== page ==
Interactive Investor

Your vote counts: would you approve this CEO’s 23% pay rise?

23rd July 2021 09:05

Graeme Evans from interactive investor

One FTSE 100 star stock received a bloody nose last week over a new pay policy for its boss. Will the same happen with this £5bn company? We have news on Vodafone too.

The perks of FTSE 100 status will be highlighted for a second week running when B&M European Value Retail (LSE:BME) seeks approval for a 23% pay rise for its boss.

The retailer's attempt to bring the remuneration of Simon Arora into line with other blue-chip companies comes after conglomerate Halma (LSE:HLMA) received a bloody nose from shareholders over its first big increase in pay and bonus awards since becoming a top-flight stock.

Halma's binding shareholder vote on its three-year remuneration policy yesterday saw 39.8% oppose a plan for a performance-related increase in the CEO's pay to £900,000 a year from 2022, alongside enhanced bonus and incentive opportunities.

The separate remuneration report containing an initial salary rise for chief executive Andrew Williams to £776,500 in the current financial year was approved with 93% support.

As well as the B&M vote, next week could see a potential flashpoint at the AGM of outsourcing firm MITIE Group (LSE:MTO) after it introduced a one-off incentive scheme to ensure chief executive Phil Bentley delivers the benefits of the company's Interserve facilities management acquisition.

B&M European Value Retail (Thursday, 29 July)

Chief executive Simon Arora is set for a 23% pay rise as part of a remuneration overhaul to reflect the retailer's blue-chip status and “step change” in size, scale and complexity.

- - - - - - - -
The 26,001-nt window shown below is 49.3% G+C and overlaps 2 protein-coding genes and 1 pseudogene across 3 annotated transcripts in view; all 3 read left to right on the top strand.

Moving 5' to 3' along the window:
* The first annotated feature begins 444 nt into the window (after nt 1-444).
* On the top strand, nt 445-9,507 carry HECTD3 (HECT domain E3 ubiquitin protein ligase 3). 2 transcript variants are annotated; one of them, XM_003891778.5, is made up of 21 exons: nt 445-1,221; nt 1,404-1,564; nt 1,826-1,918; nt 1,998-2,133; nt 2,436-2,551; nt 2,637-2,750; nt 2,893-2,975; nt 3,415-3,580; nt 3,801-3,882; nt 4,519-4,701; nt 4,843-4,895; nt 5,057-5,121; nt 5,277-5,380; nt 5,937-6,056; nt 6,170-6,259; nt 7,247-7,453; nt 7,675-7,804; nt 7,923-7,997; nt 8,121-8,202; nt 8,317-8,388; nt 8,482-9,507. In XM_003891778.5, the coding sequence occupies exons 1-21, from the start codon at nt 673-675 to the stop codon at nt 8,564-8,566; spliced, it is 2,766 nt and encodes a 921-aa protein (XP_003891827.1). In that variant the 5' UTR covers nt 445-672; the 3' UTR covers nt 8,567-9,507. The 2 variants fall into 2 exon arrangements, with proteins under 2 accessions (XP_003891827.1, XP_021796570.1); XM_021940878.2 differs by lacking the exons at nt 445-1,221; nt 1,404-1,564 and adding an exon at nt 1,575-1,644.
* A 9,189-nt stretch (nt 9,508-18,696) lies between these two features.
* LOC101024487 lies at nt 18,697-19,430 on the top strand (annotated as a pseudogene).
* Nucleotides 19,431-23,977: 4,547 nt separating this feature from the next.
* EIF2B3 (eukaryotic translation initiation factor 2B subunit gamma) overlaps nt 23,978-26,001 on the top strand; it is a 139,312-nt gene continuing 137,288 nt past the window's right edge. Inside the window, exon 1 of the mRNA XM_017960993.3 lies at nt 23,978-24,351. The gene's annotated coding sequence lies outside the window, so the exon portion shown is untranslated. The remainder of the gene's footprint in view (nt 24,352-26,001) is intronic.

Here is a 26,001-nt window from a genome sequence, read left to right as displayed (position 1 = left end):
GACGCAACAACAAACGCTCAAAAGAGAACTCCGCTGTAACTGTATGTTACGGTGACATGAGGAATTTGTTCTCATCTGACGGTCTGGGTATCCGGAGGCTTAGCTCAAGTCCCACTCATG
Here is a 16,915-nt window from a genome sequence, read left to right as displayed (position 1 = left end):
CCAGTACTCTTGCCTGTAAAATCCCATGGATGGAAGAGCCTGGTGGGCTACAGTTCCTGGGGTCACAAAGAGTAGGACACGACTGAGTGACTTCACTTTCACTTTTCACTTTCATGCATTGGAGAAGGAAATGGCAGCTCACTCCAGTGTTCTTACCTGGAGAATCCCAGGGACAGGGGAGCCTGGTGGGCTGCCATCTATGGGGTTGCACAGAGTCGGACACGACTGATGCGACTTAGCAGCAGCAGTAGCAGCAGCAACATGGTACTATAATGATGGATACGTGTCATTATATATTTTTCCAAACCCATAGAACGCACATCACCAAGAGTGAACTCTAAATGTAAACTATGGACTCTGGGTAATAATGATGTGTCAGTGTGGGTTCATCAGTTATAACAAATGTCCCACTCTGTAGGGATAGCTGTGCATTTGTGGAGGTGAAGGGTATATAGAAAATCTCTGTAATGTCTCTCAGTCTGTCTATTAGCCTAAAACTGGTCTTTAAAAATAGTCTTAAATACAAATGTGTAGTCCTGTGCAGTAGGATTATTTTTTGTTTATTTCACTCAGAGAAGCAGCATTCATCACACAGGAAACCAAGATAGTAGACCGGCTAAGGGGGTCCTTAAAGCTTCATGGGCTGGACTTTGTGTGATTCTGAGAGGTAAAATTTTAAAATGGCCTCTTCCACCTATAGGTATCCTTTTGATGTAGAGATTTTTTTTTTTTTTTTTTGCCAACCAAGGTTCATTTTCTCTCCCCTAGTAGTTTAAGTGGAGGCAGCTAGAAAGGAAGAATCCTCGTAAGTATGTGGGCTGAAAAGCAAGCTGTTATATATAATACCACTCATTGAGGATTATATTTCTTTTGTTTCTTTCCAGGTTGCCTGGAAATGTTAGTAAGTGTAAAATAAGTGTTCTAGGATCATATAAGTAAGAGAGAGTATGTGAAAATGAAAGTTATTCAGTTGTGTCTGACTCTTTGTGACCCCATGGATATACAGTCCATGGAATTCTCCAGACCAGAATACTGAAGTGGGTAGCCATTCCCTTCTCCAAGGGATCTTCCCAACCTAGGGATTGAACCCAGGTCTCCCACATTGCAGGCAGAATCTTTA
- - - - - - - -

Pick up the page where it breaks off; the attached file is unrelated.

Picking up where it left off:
Arora's salary has been largely unchanged since the company's IPO in 2014, despite a total shareholder return of 167% compared to the FTSE All Share at 34% over the same period.

B&M wants to bring the CEO's rewards into line with other FTSE retailers and companies of a similar stock market size, meaning his basic salary will increase to £810,000. The maximum annual bonus opportunity will also be 200% of salary, up from 150%, but a similar hike to 250% for the long-term incentive plan was pulled after consultation with major shareholders.

Advisory group Institutional Shareholder Services (ISS) remains uncomfortable with the scale of the new package, noting that the company only secured promotion to the FTSE 100 index in September 2020 and has yet to establish itself as a blue-chip stock. 

ISS said: “A phased approach would have been preferred over a one-off increase.”

It has recommended shareholders do not support the company in a binding vote on the three-year remuneration policy and also oppose the advisory vote on the annual remuneration report. Counterparts at Glass Lewis have stated their support for both proposals as their experts believe the new salary is reasonable relative to the company's peers.